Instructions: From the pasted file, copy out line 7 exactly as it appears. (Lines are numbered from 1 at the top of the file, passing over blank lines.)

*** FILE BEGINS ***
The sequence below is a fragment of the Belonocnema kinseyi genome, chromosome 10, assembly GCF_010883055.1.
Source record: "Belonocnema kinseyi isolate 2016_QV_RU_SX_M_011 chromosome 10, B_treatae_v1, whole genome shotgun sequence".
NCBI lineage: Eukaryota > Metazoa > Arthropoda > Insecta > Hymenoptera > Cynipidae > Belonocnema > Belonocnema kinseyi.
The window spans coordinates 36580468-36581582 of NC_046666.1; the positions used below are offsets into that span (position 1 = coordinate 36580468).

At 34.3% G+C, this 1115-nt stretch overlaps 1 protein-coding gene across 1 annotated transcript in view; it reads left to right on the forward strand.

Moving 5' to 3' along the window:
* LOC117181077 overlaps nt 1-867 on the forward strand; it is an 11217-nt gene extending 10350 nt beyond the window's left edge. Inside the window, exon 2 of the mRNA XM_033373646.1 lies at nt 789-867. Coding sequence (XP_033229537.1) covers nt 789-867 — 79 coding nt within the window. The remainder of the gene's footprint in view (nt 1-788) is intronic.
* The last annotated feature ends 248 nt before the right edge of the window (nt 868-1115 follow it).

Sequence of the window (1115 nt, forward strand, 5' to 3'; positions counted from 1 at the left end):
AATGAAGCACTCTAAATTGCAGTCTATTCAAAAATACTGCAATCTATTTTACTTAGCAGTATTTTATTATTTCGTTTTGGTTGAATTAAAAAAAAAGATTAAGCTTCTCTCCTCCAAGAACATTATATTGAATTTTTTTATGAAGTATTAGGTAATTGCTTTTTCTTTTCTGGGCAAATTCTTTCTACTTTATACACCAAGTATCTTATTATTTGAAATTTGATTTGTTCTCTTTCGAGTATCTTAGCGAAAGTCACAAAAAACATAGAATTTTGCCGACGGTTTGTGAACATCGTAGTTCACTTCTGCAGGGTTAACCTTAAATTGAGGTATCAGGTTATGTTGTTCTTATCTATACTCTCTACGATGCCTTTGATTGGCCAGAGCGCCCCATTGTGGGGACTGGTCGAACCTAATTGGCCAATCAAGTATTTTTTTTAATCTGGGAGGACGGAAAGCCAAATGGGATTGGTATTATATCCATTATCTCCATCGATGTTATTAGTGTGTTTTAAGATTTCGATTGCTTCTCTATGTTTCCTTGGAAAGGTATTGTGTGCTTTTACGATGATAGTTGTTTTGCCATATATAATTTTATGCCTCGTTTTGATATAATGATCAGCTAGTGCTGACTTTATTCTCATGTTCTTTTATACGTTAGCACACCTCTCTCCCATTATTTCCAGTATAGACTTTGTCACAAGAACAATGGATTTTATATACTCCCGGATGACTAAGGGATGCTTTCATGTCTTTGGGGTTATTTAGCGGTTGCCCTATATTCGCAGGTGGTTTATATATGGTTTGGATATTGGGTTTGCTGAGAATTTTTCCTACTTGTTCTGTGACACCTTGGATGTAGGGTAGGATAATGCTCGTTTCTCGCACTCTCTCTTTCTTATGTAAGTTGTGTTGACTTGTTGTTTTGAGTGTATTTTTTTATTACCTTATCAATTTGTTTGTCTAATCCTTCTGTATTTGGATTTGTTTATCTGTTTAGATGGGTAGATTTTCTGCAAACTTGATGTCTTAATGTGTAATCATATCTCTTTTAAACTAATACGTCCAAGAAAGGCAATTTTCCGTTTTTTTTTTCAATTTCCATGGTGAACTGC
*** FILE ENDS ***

* LOC117181077 overlaps nt 1-867 on the forward strand; it is an 11217-nt gene extending 10350 nt beyond the window's left edge. Inside the window, exon 2 of the mRNA XM_033373646.1 lies at nt 789-867. Coding sequence (XP_033229537.1) covers nt 789-867 — 79 coding nt within the window. The remainder of the gene's footprint in view (nt 1-788) is intronic.